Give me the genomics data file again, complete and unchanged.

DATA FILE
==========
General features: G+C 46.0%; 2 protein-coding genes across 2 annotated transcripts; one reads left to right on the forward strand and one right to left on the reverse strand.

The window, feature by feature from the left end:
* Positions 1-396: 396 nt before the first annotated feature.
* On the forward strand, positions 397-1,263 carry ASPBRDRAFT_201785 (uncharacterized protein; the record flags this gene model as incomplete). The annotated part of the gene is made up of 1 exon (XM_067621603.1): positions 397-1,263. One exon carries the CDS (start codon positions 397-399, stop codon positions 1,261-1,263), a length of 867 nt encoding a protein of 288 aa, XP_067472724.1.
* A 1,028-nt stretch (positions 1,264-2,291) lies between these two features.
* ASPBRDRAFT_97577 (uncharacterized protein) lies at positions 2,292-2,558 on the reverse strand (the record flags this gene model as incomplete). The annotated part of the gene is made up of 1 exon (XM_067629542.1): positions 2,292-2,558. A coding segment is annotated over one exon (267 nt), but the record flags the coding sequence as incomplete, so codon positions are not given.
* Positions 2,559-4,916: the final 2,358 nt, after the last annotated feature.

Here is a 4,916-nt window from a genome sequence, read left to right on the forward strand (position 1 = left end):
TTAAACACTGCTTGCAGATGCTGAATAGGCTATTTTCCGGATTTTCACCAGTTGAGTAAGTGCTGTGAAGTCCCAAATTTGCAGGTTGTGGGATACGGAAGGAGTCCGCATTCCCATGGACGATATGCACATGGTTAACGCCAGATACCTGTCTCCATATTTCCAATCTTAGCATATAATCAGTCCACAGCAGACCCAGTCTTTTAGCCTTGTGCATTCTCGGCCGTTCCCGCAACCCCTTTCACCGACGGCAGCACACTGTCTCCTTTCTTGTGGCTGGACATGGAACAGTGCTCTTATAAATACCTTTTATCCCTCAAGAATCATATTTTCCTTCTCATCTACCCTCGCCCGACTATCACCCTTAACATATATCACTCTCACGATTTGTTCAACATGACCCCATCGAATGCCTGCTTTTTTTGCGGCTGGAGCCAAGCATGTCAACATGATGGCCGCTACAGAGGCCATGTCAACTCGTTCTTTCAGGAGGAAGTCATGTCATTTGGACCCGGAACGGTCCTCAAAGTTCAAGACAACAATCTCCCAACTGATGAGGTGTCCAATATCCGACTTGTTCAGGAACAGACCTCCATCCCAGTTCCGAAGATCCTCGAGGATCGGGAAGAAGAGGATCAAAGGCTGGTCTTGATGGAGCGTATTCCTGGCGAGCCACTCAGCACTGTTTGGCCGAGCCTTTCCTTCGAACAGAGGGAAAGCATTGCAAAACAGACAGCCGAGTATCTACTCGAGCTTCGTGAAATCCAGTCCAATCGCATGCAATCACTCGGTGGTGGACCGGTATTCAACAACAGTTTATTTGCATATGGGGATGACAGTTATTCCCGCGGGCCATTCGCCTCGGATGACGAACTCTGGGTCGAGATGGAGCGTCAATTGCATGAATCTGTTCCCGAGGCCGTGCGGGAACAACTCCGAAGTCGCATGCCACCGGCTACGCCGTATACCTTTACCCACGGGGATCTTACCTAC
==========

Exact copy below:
General features: G+C 46.0%; 2 protein-coding genes across 2 annotated transcripts; one reads left to right on the forward strand and one right to left on the reverse strand.

The window, feature by feature from the left end:
* Positions 1-396: 396 nt before the first annotated feature.
* On the forward strand, positions 397-1,263 carry ASPBRDRAFT_201785 (uncharacterized protein; the record flags this gene model as incomplete). The annotated part of the gene is made up of 1 exon (XM_067621603.1): positions 397-1,263. One exon carries the CDS (start codon positions 397-399, stop codon positions 1,261-1,263), a length of 867 nt encoding a protein of 288 aa, XP_067472724.1.
* A 1,028-nt stretch (positions 1,264-2,291) lies between these two features.
* ASPBRDRAFT_97577 (uncharacterized protein) lies at positions 2,292-2,558 on the reverse strand (the record flags this gene model as incomplete). The annotated part of the gene is made up of 1 exon (XM_067629542.1): positions 2,292-2,558. A coding segment is annotated over one exon (267 nt), but the record flags the coding sequence as incomplete, so codon positions are not given.
* Positions 2,559-4,916: the final 2,358 nt, after the last annotated feature.

Here is a 4,916-nt window from a genome sequence, read left to right on the forward strand (position 1 = left end):
TTAAACACTGCTTGCAGATGCTGAATAGGCTATTTTCCGGATTTTCACCAGTTGAGTAAGTGCTGTGAAGTCCCAAATTTGCAGGTTGTGGGATACGGAAGGAGTCCGCATTCCCATGGACGATATGCACATGGTTAACGCCAGATACCTGTCTCCATATTTCCAATCTTAGCATATAATCAGTCCACAGCAGACCCAGTCTTTTAGCCTTGTGCATTCTCGGCCGTTCCCGCAACCCCTTTCACCGACGGCAGCACACTGTCTCCTTTCTTGTGGCTGGACATGGAACAGTGCTCTTATAAATACCTTTTATCCCTCAAGAATCATATTTTCCTTCTCATCTACCCTCGCCCGACTATCACCCTTAACATATATCACTCTCACGATTTGTTCAACATGACCCCATCGAATGCCTGCTTTTTTTGCGGCTGGAGCCAAGCATGTCAACATGATGGCCGCTACAGAGGCCATGTCAACTCGTTCTTTCAGGAGGAAGTCATGTCATTTGGACCCGGAACGGTCCTCAAAGTTCAAGACAACAATCTCCCAACTGATGAGGTGTCCAATATCCGACTTGTTCAGGAACAGACCTCCATCCCAGTTCCGAAGATCCTCGAGGATCGGGAAGAAGAGGATCAAAGGCTGGTCTTGATGGAGCGTATTCCTGGCGAGCCACTCAGCACTGTTTGGCCGAGCCTTTCCTTCGAACAGAGGGAAAGCATTGCAAAACAGACAGCCGAGTATCTACTCGAGCTTCGTGAAATCCAGTCCAATCGCATGCAATCACTCGGTGGTGGACCGGTATTCAACAACAGTTTATTTGCATATGGGGATGACAGTTATTCCCGCGGGCCATTCGCCTCGGATGACGAACTCTGGGTCGAGATGGAGCGTCAATTGCATGAATCTGTTCCCGAGGCCGTGCGGGAACAACTCCGAAGTCGCATGCCACCGGCTACGCCGTATACCTTTACCCACGGGGATCTTACCTAC